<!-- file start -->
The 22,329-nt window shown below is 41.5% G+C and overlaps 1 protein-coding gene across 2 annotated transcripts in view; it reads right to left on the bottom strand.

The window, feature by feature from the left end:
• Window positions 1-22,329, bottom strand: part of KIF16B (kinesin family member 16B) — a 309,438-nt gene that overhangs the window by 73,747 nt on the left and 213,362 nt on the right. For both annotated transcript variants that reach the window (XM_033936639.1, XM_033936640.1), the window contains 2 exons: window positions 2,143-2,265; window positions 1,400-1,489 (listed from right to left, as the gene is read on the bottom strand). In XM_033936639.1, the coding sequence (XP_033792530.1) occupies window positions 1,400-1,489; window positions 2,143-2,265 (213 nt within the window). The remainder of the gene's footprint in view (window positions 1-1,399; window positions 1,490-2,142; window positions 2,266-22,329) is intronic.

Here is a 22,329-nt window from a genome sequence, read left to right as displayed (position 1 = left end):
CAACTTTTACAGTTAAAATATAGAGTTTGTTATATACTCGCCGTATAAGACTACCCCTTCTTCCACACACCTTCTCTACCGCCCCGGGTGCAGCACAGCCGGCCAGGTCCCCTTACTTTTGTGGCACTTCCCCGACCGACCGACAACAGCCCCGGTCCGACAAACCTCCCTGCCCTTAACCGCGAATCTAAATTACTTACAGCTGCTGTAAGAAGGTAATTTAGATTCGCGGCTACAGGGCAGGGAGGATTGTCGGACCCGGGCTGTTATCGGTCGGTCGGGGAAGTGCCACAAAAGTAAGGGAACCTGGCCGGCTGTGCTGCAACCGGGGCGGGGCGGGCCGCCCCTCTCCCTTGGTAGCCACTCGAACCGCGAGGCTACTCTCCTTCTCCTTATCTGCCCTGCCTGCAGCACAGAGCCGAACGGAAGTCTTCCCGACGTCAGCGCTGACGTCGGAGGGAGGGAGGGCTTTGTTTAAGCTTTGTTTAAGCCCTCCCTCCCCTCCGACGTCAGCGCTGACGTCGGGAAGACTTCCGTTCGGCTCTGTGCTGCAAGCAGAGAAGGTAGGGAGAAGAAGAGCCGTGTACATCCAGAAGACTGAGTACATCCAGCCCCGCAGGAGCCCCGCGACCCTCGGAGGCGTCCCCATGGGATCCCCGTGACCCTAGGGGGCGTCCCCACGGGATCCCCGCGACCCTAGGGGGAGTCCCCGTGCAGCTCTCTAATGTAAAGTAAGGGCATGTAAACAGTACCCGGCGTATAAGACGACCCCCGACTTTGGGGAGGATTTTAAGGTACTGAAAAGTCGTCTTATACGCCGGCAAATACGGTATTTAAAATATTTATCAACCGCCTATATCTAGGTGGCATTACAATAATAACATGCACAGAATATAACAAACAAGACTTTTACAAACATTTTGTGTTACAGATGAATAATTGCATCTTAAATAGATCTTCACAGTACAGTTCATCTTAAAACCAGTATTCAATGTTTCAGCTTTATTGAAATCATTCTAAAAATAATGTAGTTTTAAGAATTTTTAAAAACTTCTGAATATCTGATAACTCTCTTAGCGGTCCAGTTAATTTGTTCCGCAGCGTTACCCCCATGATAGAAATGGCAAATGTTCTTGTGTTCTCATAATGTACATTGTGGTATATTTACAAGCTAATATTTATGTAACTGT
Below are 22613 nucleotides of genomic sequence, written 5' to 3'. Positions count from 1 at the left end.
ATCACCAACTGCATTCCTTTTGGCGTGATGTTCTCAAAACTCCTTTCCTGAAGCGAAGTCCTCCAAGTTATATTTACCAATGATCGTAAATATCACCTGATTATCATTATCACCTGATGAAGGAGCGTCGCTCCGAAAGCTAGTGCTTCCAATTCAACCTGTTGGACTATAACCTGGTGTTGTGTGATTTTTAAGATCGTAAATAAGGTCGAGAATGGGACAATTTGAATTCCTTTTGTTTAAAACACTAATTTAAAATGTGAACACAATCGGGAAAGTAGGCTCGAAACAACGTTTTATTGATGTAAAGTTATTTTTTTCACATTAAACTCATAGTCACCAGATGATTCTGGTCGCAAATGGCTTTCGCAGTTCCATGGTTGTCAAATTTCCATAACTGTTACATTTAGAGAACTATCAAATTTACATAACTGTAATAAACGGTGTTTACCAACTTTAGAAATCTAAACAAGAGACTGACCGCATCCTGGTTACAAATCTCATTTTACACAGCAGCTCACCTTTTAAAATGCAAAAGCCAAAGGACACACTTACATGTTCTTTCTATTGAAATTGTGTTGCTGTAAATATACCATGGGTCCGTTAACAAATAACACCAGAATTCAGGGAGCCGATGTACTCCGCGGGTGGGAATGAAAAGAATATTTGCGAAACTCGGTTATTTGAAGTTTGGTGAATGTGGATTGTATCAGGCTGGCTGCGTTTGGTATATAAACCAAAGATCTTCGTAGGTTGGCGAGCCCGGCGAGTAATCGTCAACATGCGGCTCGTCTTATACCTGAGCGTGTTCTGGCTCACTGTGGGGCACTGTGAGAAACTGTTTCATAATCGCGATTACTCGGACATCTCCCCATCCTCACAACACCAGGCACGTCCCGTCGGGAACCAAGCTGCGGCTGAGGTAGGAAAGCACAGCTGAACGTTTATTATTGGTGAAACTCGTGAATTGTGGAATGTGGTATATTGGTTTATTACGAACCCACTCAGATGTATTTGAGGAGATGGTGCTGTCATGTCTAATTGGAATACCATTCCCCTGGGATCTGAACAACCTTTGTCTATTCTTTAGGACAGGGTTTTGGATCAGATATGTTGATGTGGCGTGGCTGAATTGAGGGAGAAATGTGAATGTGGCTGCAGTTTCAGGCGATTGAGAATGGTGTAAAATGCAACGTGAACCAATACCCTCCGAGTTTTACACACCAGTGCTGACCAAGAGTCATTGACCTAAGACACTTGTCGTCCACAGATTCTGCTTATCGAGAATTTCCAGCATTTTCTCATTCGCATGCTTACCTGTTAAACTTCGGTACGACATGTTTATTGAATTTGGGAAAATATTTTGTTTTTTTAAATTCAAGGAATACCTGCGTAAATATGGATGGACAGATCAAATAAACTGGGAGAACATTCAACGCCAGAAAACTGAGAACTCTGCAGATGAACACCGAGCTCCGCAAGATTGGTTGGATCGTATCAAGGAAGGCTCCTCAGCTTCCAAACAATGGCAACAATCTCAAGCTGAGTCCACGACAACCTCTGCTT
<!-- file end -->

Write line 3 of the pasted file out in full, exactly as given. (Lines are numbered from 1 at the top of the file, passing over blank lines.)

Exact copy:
• Window positions 1-22,329, bottom strand: part of KIF16B (kinesin family member 16B) — a 309,438-nt gene that overhangs the window by 73,747 nt on the left and 213,362 nt on the right. For both annotated transcript variants that reach the window (XM_033936639.1, XM_033936640.1), the window contains 2 exons: window positions 2,143-2,265; window positions 1,400-1,489 (listed from right to left, as the gene is read on the bottom strand). In XM_033936639.1, the coding sequence (XP_033792530.1) occupies window positions 1,400-1,489; window positions 2,143-2,265 (213 nt within the window). The remainder of the gene's footprint in view (window positions 1-1,399; window positions 1,490-2,142; window positions 2,266-22,329) is intronic.